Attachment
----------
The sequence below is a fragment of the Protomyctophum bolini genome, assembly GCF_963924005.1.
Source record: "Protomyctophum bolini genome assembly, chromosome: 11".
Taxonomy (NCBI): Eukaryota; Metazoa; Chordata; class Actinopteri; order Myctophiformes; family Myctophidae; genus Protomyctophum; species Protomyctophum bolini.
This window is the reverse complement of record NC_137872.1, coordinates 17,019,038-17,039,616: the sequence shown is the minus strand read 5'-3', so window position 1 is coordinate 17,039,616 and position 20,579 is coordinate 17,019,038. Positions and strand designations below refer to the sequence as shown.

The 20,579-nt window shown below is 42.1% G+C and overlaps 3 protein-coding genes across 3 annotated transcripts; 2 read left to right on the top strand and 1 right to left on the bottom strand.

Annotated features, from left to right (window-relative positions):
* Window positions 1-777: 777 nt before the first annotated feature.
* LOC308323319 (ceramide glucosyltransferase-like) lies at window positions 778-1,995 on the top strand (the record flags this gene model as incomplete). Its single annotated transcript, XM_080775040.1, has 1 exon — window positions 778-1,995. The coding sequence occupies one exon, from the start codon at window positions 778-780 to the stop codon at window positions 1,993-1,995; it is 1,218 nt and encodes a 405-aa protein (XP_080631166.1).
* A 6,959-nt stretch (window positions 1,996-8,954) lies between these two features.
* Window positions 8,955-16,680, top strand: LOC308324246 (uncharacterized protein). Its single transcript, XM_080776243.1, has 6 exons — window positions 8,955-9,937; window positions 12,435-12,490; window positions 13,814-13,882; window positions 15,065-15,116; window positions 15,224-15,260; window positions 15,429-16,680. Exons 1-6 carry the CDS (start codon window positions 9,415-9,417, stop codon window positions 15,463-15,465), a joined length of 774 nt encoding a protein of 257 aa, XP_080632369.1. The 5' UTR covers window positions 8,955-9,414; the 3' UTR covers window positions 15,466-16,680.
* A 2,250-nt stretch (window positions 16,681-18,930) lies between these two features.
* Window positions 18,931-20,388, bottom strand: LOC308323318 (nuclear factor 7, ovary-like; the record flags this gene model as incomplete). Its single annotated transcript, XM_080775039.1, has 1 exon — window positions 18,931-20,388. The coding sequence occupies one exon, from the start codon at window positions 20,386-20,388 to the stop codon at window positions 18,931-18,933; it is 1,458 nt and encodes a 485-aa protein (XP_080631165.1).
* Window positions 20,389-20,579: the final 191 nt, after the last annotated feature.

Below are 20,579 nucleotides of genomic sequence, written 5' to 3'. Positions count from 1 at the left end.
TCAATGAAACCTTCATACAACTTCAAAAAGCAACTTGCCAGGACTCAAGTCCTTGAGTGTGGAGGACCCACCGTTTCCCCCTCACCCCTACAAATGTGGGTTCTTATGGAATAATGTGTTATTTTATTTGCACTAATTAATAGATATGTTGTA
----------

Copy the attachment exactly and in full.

The sequence below is a fragment of the Protomyctophum bolini genome, assembly GCF_963924005.1.
Source record: "Protomyctophum bolini genome assembly, chromosome: 11".
Taxonomy (NCBI): Eukaryota; Metazoa; Chordata; class Actinopteri; order Myctophiformes; family Myctophidae; genus Protomyctophum; species Protomyctophum bolini.
This window is the reverse complement of record NC_137872.1, coordinates 17,019,038-17,039,616: the sequence shown is the minus strand read 5'-3', so window position 1 is coordinate 17,039,616 and position 20,579 is coordinate 17,019,038. Positions and strand designations below refer to the sequence as shown.

The 20,579-nt window shown below is 42.1% G+C and overlaps 3 protein-coding genes across 3 annotated transcripts; 2 read left to right on the top strand and 1 right to left on the bottom strand.

Annotated features, from left to right (window-relative positions):
* Window positions 1-777: 777 nt before the first annotated feature.
* LOC308323319 (ceramide glucosyltransferase-like) lies at window positions 778-1,995 on the top strand (the record flags this gene model as incomplete). Its single annotated transcript, XM_080775040.1, has 1 exon — window positions 778-1,995. The coding sequence occupies one exon, from the start codon at window positions 778-780 to the stop codon at window positions 1,993-1,995; it is 1,218 nt and encodes a 405-aa protein (XP_080631166.1).
* A 6,959-nt stretch (window positions 1,996-8,954) lies between these two features.
* Window positions 8,955-16,680, top strand: LOC308324246 (uncharacterized protein). Its single transcript, XM_080776243.1, has 6 exons — window positions 8,955-9,937; window positions 12,435-12,490; window positions 13,814-13,882; window positions 15,065-15,116; window positions 15,224-15,260; window positions 15,429-16,680. Exons 1-6 carry the CDS (start codon window positions 9,415-9,417, stop codon window positions 15,463-15,465), a joined length of 774 nt encoding a protein of 257 aa, XP_080632369.1. The 5' UTR covers window positions 8,955-9,414; the 3' UTR covers window positions 15,466-16,680.
* A 2,250-nt stretch (window positions 16,681-18,930) lies between these two features.
* Window positions 18,931-20,388, bottom strand: LOC308323318 (nuclear factor 7, ovary-like; the record flags this gene model as incomplete). Its single annotated transcript, XM_080775039.1, has 1 exon — window positions 18,931-20,388. The coding sequence occupies one exon, from the start codon at window positions 20,386-20,388 to the stop codon at window positions 18,931-18,933; it is 1,458 nt and encodes a 485-aa protein (XP_080631165.1).
* Window positions 20,389-20,579: the final 191 nt, after the last annotated feature.

Below are 20,579 nucleotides of genomic sequence, written 5' to 3'. Positions count from 1 at the left end.
TCAATGAAACCTTCATACAACTTCAAAAAGCAACTTGCCAGGACTCAAGTCCTTGAGTGTGGAGGACCCACCGTTTCCCCCTCACCCCTACAAATGTGGGTTCTTATGGAATAATGTGTTATTTTATTTGCACTAATTAATAGATATGTTGTA